Animal Studies Bibliography

Schulz, Wolfgang. 1987. Attitudes toward wildlife in West Germany. In Daniel J. Decker and Gary R. Goff (Eds.), Valuing wildlife: Economic and Social Perspectives (pp. 352-354). Boulder, CO: Westview.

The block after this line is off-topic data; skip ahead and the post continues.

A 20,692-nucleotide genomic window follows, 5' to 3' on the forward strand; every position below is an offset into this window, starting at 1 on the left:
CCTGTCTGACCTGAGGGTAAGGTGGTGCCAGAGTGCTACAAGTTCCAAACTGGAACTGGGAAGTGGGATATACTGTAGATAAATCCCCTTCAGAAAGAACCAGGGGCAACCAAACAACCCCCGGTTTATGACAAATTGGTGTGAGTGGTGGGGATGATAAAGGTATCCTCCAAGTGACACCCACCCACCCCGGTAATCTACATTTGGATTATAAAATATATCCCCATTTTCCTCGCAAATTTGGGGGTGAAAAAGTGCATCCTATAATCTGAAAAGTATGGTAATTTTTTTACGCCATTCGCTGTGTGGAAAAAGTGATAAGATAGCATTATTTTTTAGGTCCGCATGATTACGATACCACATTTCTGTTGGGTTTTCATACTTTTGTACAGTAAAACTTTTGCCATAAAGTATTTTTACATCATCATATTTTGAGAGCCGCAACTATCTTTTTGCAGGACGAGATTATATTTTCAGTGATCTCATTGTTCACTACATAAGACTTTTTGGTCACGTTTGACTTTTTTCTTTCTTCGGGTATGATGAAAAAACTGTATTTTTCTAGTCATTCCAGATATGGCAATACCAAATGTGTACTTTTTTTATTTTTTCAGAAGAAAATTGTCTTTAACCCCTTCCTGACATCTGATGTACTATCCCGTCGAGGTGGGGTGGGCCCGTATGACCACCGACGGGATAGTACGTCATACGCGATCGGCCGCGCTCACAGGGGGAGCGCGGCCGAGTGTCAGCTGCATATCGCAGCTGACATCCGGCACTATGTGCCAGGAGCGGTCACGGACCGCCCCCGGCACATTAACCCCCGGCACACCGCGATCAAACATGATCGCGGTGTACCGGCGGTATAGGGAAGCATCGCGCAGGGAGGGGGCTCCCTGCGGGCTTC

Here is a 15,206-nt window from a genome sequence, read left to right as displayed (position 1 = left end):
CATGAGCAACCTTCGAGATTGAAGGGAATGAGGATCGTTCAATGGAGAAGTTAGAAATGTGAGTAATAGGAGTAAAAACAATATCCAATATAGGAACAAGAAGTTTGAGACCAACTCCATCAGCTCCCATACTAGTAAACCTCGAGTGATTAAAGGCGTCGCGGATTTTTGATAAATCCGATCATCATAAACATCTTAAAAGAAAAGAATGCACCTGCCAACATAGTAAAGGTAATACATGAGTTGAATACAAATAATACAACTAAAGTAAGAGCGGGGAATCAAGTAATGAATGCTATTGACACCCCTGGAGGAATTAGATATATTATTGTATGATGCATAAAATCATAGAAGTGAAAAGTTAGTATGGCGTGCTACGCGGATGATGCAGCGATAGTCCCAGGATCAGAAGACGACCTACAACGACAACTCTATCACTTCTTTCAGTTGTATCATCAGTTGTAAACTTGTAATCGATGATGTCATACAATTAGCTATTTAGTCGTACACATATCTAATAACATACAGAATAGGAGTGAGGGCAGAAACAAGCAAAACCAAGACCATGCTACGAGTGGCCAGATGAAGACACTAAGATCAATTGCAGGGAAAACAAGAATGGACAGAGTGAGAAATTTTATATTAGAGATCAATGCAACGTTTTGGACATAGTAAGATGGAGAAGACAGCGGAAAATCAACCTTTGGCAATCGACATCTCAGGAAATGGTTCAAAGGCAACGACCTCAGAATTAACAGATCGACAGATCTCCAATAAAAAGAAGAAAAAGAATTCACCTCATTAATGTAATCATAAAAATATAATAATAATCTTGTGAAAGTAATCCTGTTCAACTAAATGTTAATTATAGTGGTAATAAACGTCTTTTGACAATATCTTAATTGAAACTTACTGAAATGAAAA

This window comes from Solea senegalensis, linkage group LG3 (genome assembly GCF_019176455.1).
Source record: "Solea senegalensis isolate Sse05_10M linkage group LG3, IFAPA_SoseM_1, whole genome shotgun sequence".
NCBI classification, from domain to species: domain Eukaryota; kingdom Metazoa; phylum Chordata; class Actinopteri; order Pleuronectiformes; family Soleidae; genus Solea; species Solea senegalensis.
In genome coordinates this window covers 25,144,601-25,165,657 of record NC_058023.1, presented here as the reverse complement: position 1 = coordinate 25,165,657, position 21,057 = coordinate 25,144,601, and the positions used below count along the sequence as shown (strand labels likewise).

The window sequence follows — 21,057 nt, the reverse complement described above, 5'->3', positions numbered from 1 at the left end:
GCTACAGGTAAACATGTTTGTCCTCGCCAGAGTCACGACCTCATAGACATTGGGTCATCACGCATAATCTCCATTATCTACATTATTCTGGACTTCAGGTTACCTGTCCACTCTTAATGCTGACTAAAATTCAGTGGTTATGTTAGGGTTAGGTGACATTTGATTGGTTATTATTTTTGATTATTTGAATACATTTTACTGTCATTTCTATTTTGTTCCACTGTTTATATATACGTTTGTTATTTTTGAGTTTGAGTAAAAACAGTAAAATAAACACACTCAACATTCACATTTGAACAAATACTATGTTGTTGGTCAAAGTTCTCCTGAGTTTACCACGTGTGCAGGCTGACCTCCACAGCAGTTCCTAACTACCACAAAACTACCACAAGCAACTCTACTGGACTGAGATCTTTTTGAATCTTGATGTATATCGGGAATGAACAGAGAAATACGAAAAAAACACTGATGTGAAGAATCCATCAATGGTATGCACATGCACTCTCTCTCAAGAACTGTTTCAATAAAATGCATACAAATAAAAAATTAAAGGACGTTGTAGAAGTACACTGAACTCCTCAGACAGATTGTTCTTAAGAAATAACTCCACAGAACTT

Schulz translated Kellert's 1980 questionnaire, adapted it to German conditions, and got 1484 responses from students at adult colleges from every part of West Germany. Using Kellert's typology, the German sample produced this hierarchy of attitudes: moralistic (primary concern for the right and wrong treatment of animals), humanistic (strong affection for individual animals), naturalistic (affection for the whole nature), ecologistic (primary concern for the environment as a system), negativistic, scientistic, utilitarian, and dominionistic. Thus emotional attitudes top the list and materialistic ones fall at the bottom. Mean attitude scores varied by demographic group, activity group, and level of knowledge. Level of knowledge about animals best explained attitude variation. Respondents with high knowledge scored high on moralistic, naturalistic, ecologistic, and scientific scales. People with little knowledge about animals scored high on humanistic, negativistic, and utilitarian scales. This may be because people who focus on individual animals (the humanistic score) miss seeing the value of nature and the environment as a whole, which is more complex. Respondents with medium amounts of knowledge scored highest on dominionistic attitudes.


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